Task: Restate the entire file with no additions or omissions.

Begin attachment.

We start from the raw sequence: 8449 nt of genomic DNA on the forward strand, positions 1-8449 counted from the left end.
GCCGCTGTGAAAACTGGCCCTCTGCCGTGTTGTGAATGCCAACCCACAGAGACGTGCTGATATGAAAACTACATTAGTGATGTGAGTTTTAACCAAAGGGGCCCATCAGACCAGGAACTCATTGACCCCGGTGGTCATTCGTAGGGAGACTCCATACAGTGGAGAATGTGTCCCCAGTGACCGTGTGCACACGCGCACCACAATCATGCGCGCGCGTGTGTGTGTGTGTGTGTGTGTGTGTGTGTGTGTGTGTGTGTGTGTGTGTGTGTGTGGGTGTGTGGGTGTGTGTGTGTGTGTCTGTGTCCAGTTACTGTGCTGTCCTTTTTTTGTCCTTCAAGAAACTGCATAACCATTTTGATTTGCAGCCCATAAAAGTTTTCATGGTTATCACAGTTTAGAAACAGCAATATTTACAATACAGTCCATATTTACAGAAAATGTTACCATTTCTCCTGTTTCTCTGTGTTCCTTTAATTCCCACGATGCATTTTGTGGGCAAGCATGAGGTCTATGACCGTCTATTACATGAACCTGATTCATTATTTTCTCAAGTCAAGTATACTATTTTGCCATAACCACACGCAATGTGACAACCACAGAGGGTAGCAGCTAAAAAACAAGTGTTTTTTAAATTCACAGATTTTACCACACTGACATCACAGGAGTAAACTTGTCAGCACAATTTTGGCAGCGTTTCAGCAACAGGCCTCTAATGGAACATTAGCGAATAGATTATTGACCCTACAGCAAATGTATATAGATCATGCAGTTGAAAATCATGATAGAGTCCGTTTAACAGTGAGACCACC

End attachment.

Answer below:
We start from the raw sequence: 8449 nt of genomic DNA on the forward strand, positions 1-8449 counted from the left end.
GCCGCTGTGAAAACTGGCCCTCTGCCGTGTTGTGAATGCCAACCCACAGAGACGTGCTGATATGAAAACTACATTAGTGATGTGAGTTTTAACCAAAGGGGCCCATCAGACCAGGAACTCATTGACCCCGGTGGTCATTCGTAGGGAGACTCCATACAGTGGAGAATGTGTCCCCAGTGACCGTGTGCACACGCGCACCACAATCATGCGCGCGCGTGTGTGTGTGTGTGTGTGTGTGTGTGTGTGTGTGTGTGTGTGTGTGTGTGTGTGTGGGTGTGTGGGTGTGTGTGTGTGTGTCTGTGTCCAGTTACTGTGCTGTCCTTTTTTTGTCCTTCAAGAAACTGCATAACCATTTTGATTTGCAGCCCATAAAAGTTTTCATGGTTATCACAGTTTAGAAACAGCAATATTTACAATACAGTCCATATTTACAGAAAATGTTACCATTTCTCCTGTTTCTCTGTGTTCCTTTAATTCCCACGATGCATTTTGTGGGCAAGCATGAGGTCTATGACCGTCTATTACATGAACCTGATTCATTATTTTCTCAAGTCAAGTATACTATTTTGCCATAACCACACGCAATGTGACAACCACAGAGGGTAGCAGCTAAAAAACAAGTGTTTTTTAAATTCACAGATTTTACCACACTGACATCACAGGAGTAAACTTGTCAGCACAATTTTGGCAGCGTTTCAGCAACAGGCCTCTAATGGAACATTAGCGAATAGATTATTGACCCTACAGCAAATGTATATAGATCATGCAGTTGAAAATCATGATAGAGTCCGTTTAACAGTGAGACCACC